Withdrawal periods of antibiotics, oxytetracycline, and oxolinic acid, in fish species cultured in the tropics
Food safety is one of the major concerns of products derived from aquaculture. Farm inputs, e.g. drugs and agrochemicals, introduced whether intentionally or unintentionally during culture, may contaminate and remain in the product and become a hazard to the consumers. Chemical hazards in aquaculture products, among them drugs used for the chemotherapy of bacterial infection in fish and other cultured aquatic animals present a negative impact in aquaculture. Fish farmers often result to this treatment in order to save their cultured stock when threatened with infection, although a general conception nowadays is the discouragement of its use, being considered only as the “last recourse.” Drugs, specifically antibiotics, have a long history of successful use in aquaculture (Alderman, 1980).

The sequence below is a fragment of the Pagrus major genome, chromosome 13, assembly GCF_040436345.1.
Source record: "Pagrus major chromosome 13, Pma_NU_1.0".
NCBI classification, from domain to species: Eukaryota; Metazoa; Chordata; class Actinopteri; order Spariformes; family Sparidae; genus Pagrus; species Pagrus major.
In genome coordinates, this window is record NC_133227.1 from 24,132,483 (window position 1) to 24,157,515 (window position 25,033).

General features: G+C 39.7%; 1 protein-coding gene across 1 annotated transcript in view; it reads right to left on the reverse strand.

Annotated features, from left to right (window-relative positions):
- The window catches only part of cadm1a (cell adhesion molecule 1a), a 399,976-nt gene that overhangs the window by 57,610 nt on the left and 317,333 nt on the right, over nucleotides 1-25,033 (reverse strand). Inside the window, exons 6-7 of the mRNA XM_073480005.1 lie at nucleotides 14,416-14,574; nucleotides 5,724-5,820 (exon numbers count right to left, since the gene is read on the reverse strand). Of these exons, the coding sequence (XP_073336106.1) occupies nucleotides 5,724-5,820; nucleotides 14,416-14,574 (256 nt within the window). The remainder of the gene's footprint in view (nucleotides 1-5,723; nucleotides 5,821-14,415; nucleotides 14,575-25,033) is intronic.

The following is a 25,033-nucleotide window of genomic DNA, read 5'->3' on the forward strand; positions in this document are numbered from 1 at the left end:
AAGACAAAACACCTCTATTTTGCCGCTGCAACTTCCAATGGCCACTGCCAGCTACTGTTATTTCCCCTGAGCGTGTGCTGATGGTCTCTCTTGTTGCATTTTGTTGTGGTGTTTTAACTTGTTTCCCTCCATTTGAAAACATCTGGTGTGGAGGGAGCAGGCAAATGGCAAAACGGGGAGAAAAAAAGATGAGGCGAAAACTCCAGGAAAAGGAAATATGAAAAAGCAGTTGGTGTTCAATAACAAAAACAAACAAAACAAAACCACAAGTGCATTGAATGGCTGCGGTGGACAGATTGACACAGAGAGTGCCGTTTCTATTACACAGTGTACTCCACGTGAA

Arnaiz, M. T., Coloso, R. M., & Catacutan, M. R. (2015). Withdrawal periods of antibiotics, oxytetracycline, and oxolinic acid, in fish species cultured in the tropics. In Important Findings and Recommendations on Chemical Use in Aquaculture in Southeast Asia (pp. 11–15). Aquaculture Department, Southeast Asian Fisheries Development Center.
Antibiotics; Food safety; Consumer protection; Aquaculture; Fish culture; Control resistance; Aquatic drugs; Drug resistance; Feed; Feeding; Oxytetracycline; Oxolinic acid; Antibiotic residues; Drug residues; Milkfish; Chanos chanos; Tilapia; Oreochromis mossambicus; Oreochromis niloticus; Snappers; Lutjanus argentimaculatus; Groupers; Epinephelus coioides; Prawns and shrimps; Penaeus monodon